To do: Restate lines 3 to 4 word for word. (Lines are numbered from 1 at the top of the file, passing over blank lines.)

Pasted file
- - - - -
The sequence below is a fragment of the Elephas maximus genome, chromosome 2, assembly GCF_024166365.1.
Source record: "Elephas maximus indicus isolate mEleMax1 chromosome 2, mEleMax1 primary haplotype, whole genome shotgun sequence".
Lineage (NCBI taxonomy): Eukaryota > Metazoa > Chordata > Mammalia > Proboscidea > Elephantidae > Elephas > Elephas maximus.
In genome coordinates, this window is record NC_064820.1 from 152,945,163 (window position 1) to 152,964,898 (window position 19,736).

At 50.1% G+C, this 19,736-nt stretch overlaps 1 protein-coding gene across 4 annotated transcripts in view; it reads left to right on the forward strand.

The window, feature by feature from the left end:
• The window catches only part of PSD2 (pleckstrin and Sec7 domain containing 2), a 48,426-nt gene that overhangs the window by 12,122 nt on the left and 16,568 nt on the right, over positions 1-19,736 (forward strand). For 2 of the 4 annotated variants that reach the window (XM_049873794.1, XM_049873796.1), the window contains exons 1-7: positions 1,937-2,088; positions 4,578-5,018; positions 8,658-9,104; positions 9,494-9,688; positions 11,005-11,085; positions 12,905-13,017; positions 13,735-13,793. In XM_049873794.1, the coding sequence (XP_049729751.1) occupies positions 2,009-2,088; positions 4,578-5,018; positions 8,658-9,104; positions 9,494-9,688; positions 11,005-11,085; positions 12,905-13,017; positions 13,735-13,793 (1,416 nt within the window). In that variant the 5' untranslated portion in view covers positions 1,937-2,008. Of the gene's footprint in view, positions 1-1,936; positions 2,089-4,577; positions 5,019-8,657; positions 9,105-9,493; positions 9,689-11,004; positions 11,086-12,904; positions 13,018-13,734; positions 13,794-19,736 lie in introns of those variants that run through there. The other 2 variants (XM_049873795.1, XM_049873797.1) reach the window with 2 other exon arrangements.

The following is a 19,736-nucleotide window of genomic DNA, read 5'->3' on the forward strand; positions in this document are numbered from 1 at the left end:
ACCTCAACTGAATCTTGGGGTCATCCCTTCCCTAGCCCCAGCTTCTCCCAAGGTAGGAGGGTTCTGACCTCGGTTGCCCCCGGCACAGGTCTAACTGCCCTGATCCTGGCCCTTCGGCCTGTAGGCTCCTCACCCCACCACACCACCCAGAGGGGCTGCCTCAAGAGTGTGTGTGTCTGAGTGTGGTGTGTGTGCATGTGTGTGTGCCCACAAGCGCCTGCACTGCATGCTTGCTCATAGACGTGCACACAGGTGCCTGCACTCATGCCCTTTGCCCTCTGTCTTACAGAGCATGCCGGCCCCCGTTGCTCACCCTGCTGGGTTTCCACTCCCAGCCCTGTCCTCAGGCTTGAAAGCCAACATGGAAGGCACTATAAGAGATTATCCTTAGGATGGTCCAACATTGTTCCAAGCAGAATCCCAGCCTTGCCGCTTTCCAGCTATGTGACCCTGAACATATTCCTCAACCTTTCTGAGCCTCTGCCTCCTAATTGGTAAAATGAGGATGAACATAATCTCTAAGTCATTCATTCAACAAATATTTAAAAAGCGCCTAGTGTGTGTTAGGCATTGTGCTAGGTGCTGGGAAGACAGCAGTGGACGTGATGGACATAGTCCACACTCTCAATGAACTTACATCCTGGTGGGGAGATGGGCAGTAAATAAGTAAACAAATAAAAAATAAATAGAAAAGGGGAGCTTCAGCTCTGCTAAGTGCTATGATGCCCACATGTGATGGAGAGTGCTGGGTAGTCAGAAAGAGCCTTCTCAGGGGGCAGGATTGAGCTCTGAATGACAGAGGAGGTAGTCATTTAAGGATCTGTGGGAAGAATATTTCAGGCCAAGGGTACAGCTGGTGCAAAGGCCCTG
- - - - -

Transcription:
Lineage (NCBI taxonomy): Eukaryota > Metazoa > Chordata > Mammalia > Proboscidea > Elephantidae > Elephas > Elephas maximus.
In genome coordinates, this window is record NC_064820.1 from 152,945,163 (window position 1) to 152,964,898 (window position 19,736).